This site has been under attack for several weeks now. The attacker is using an unthrottled brute force dictionary attack. He seems to have an unlimited supply of IP addresses. After examining some of the source addresses, I’ve concluded that we’re on the wrong end of a bot net.
I’ve been harvesting IP addresses and blocking them as fast as I can. I’ve also added Rewrite rules to deny these attempts based on his request signature. Those rules reduce overhead since his requests won’t generate database transactions. Yet no matter how many timeouts he gets and no matter how many Access Denied responses he endures, the attacks persist.
Because this dictionary attack is unthrottled, the affect is, at times, not unlike a DOS attack. Your Joe Dog is a public service with shallow pockets. We simply don’t have the resources to eat these attacks and provide you with snappy service. Bare with us as we deal with this asshole.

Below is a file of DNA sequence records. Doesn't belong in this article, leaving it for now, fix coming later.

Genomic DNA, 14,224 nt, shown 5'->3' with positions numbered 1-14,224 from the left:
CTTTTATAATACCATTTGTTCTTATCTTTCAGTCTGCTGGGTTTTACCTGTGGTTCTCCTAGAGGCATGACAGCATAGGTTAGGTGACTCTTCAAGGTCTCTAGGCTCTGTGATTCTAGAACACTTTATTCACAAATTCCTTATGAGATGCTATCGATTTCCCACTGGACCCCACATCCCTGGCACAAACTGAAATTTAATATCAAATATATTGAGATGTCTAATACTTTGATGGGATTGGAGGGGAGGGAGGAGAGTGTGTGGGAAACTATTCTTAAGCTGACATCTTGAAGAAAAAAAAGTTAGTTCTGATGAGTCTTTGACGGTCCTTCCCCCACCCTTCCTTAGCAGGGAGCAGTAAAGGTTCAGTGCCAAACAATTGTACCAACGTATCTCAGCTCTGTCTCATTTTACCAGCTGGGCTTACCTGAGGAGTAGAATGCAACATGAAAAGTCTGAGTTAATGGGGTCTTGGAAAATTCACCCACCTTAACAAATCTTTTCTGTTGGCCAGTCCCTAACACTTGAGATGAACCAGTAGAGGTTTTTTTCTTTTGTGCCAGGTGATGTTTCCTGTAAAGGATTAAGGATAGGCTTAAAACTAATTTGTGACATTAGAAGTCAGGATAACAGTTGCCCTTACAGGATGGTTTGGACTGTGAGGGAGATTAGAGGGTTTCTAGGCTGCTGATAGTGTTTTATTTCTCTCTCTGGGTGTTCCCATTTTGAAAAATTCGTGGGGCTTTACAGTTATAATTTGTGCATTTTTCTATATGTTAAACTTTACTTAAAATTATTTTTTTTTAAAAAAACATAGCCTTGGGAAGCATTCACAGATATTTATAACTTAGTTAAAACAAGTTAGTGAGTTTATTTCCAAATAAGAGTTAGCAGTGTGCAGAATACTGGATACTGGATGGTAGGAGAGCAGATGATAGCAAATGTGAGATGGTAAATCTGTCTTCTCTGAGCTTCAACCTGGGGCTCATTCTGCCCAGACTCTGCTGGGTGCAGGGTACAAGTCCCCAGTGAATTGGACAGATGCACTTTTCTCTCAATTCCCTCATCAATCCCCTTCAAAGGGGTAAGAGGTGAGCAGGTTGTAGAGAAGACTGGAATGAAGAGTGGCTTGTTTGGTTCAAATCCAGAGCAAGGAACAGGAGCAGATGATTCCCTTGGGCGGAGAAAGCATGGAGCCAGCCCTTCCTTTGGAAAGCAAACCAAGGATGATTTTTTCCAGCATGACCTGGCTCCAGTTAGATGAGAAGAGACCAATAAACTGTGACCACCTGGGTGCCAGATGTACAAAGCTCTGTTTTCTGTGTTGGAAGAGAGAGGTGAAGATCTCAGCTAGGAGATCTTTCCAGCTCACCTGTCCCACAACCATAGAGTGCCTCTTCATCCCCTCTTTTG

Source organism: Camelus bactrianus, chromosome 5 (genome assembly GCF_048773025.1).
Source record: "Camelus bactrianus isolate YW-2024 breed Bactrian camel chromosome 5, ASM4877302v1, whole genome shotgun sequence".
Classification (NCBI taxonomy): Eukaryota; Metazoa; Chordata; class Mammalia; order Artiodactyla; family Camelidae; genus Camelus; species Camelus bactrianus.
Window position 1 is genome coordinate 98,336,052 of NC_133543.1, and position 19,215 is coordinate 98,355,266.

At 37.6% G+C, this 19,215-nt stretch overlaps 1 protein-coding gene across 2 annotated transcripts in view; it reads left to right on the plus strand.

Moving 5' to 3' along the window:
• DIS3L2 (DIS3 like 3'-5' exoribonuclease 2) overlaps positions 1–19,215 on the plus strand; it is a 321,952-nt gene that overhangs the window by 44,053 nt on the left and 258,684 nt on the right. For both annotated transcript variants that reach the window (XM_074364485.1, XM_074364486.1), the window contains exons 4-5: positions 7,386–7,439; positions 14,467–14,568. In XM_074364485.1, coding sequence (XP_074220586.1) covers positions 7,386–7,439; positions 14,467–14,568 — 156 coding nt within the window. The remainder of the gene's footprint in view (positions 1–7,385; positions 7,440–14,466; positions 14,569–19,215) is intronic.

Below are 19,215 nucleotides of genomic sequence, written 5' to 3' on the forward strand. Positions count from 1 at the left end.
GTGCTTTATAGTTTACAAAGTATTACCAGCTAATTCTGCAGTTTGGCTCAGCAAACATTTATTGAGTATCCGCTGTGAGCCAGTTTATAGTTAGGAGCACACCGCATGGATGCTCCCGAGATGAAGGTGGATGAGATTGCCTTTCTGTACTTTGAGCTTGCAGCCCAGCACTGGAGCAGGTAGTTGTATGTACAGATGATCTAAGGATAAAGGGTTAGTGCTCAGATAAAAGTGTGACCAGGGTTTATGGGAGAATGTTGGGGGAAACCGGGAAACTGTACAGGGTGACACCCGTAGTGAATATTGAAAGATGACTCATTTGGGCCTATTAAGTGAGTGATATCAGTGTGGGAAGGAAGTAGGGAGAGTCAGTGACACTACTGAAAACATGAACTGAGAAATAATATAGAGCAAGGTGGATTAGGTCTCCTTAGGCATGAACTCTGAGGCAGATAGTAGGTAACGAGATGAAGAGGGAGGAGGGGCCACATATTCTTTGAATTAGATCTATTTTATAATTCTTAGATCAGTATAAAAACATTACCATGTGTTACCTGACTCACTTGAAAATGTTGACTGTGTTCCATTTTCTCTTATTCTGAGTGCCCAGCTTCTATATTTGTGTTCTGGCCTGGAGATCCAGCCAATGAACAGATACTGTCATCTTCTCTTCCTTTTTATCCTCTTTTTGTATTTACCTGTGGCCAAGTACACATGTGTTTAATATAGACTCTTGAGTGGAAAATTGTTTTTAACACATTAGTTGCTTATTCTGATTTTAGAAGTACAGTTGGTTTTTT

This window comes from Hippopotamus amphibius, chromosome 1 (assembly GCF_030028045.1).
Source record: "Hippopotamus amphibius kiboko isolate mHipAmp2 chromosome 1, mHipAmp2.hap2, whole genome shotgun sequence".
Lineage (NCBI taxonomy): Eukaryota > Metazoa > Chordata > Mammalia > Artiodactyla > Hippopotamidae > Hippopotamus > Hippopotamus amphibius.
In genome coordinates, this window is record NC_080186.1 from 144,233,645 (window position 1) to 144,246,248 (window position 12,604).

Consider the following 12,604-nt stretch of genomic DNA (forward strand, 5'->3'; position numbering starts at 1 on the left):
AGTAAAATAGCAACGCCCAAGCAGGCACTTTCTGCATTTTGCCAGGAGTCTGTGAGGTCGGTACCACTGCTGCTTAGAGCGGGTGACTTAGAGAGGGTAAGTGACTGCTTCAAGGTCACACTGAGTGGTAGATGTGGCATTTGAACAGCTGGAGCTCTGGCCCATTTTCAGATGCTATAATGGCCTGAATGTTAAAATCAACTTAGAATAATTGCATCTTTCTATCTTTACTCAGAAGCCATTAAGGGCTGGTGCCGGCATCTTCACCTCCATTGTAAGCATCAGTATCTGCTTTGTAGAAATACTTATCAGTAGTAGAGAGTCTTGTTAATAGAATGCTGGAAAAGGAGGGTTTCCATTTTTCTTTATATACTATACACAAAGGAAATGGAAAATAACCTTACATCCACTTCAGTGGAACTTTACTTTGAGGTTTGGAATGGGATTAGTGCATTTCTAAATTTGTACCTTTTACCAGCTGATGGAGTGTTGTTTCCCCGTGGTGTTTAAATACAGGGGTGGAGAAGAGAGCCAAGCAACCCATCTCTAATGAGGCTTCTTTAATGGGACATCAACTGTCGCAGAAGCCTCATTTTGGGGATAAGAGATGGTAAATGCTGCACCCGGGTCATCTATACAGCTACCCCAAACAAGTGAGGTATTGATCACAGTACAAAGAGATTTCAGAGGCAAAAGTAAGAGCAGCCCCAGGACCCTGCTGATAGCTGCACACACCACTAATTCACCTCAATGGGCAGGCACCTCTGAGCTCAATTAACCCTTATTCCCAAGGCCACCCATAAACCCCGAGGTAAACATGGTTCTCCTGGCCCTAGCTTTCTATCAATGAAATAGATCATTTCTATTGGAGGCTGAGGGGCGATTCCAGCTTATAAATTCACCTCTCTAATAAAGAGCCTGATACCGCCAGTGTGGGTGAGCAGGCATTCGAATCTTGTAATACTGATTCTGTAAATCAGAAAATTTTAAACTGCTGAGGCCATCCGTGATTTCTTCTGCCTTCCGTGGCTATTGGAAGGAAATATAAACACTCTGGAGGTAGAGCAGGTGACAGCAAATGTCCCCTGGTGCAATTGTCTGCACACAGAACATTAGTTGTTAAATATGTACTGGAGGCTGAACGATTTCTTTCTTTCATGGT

UPDATE: While it provides additional inconvenience, I applied an access control to the page he’s attacking. You can protect a single file inside a FilesMatch block like this:
<FilesMatch "wp-login.php"> AuthType Basic AuthName "Kiss my fscking ass" AuthUserFile /path/to/my/file Require user franklindelanoroosevelt </FilesMatch>
Obviously, some of that information was obfuscated but “Kiss my fscking ass” really is the realm I’m using.
The benefit to this approach is two-fold: 1. Apache doesn’t expend much effort to say, “401 gimme a password!” 2. If this layer is cracked, he still has to bust the next one before I reset the password on the first one….